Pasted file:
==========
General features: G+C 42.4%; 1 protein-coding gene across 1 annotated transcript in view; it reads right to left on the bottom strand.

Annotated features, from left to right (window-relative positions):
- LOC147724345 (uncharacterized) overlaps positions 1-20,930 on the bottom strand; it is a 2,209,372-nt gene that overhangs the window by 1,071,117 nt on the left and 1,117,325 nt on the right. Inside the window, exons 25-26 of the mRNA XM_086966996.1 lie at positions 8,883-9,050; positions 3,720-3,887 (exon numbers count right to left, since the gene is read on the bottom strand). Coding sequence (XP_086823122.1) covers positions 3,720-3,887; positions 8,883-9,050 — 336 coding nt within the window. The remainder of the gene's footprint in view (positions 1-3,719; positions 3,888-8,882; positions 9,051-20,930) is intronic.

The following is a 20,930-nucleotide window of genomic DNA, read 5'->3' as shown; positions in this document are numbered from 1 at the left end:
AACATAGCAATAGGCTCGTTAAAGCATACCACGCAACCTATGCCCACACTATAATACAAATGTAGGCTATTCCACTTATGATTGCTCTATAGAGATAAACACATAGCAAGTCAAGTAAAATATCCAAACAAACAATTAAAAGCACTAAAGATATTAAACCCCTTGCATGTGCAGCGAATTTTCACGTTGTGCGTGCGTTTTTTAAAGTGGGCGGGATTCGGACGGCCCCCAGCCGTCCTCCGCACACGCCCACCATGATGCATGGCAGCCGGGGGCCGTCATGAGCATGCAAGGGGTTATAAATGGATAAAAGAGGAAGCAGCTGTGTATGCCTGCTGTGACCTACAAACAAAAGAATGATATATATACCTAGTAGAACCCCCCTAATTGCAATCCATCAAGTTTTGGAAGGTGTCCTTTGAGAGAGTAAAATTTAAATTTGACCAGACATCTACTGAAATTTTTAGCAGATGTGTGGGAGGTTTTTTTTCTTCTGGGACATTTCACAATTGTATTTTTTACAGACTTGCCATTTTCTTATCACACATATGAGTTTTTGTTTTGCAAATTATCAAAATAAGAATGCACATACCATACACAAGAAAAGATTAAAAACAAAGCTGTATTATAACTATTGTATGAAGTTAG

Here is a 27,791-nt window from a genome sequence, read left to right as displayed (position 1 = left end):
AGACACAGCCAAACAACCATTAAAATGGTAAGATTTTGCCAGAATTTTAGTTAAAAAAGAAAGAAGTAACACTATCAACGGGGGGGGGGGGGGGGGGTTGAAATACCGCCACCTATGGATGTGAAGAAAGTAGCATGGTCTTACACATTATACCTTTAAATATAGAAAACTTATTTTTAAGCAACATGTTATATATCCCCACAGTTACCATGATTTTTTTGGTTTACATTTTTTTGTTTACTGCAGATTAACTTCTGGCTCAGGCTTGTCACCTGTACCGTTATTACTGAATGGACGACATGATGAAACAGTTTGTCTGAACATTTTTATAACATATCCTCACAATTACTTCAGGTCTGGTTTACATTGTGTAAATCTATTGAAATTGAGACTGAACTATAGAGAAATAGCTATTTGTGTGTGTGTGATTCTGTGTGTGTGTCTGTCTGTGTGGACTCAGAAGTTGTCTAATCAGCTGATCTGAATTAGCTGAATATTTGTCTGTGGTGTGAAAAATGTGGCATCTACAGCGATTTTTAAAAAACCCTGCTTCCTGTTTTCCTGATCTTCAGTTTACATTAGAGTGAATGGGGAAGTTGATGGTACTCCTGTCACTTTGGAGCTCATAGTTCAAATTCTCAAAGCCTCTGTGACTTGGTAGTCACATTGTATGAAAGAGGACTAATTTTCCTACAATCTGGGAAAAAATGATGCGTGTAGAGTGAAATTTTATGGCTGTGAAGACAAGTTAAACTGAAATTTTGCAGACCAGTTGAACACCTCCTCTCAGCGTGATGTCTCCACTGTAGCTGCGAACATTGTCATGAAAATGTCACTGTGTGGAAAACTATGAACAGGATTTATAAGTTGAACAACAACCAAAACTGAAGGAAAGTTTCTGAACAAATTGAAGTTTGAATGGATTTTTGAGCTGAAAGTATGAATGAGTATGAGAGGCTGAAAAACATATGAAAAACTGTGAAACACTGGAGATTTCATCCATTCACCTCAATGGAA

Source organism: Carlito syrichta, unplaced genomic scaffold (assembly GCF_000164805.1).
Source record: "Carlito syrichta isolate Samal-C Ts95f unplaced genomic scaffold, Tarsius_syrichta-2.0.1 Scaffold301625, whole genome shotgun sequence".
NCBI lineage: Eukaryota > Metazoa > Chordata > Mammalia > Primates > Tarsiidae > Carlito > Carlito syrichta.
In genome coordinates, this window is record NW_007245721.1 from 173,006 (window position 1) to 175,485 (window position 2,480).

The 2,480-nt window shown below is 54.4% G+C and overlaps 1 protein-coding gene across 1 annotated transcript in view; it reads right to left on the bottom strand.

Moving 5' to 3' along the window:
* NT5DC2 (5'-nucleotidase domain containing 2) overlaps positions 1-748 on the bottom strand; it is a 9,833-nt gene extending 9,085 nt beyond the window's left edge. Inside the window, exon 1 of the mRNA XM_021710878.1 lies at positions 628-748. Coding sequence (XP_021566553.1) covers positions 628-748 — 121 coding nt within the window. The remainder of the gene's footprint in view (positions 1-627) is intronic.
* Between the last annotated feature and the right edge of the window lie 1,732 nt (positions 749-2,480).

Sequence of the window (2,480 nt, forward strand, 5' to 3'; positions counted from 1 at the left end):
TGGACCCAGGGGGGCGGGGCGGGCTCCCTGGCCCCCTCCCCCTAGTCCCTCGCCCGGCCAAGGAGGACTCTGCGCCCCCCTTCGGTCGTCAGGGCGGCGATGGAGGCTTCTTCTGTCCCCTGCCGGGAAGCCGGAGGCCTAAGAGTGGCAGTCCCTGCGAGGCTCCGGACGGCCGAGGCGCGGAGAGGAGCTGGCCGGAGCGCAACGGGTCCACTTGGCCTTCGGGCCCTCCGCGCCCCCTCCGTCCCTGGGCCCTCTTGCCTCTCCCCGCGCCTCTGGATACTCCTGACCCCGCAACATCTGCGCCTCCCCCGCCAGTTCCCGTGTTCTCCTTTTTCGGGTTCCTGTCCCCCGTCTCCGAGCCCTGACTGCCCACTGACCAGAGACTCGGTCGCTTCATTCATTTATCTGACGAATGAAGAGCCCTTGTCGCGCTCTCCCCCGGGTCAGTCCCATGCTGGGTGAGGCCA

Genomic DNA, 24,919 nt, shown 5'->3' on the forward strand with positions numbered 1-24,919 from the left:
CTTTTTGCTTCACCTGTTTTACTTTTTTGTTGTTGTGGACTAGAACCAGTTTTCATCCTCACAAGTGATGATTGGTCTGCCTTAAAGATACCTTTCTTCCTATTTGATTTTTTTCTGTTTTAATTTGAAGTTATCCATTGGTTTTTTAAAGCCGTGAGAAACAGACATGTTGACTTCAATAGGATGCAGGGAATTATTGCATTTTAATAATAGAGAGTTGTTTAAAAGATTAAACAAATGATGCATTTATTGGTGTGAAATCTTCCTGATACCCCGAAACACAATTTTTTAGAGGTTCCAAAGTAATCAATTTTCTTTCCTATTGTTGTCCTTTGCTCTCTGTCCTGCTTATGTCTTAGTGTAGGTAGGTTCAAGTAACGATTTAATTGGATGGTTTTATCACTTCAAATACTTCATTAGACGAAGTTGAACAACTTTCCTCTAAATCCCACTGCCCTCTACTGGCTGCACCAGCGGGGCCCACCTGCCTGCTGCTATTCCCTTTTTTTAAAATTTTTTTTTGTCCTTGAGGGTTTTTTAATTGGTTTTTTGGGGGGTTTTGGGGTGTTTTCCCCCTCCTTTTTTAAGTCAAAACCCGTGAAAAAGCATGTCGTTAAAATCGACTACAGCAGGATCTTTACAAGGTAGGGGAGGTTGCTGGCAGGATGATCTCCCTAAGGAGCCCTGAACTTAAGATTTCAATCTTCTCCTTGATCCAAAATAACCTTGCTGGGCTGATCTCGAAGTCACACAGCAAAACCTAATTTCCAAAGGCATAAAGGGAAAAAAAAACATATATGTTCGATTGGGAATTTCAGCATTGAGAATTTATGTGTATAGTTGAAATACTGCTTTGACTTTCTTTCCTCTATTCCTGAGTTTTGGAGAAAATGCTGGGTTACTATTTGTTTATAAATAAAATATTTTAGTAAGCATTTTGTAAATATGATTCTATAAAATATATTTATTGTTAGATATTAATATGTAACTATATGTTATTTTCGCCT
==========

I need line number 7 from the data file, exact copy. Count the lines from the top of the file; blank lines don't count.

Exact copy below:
AGACACAGCCAAACAACCATTAAAATGGTAAGATTTTGCCAGAATTTTAGTTAAAAAAGAAAGAAGTAACACTATCAACGGGGGGGGGGGGGGGGGGTTGAAATACCGCCACCTATGGATGTGAAGAAAGTAGCATGGTCTTACACATTATACCTTTAAATATAGAAAACTTATTTTTAAGCAACATGTTATATATCCCCACAGTTACCATGATTTTTTTGGTTTACATTTTTTTGTTTACTGCAGATTAACTTCTGGCTCAGGCTTGTCACCTGTACCGTTATTACTGAATGGACGACATGATGAAACAGTTTGTCTGAACATTTTTATAACATATCCTCACAATTACTTCAGGTCTGGTTTACATTGTGTAAATCTATTGAAATTGAGACTGAACTATAGAGAAATAGCTATTTGTGTGTGTGTGATTCTGTGTGTGTGTCTGTCTGTGTGGACTCAGAAGTTGTCTAATCAGCTGATCTGAATTAGCTGAATATTTGTCTGTGGTGTGAAAAATGTGGCATCTACAGCGATTTTTAAAAAACCCTGCTTCCTGTTTTCCTGATCTTCAGTTTACATTAGAGTGAATGGGGAAGTTGATGGTACTCCTGTCACTTTGGAGCTCATAGTTCAAATTCTCAAAGCCTCTGTGACTTGGTAGTCACATTGTATGAAAGAGGACTAATTTTCCTACAATCTGGGAAAAAATGATGCGTGTAGAGTGAAATTTTATGGCTGTGAAGACAAGTTAAACTGAAATTTTGCAGACCAGTTGAACACCTCCTCTCAGCGTGATGTCTCCACTGTAGCTGCGAACATTGTCATGAAAATGTCACTGTGTGGAAAACTATGAACAGGATTTATAAGTTGAACAACAACCAAAACTGAAGGAAAGTTTCTGAACAAATTGAAGTTTGAATGGATTTTTGAGCTGAAAGTATGAATGAGTATGAGAGGCTGAAAAACATATGAAAAACTGTGAAACACTGGAGATTTCATCCATTCACCTCAATGGAA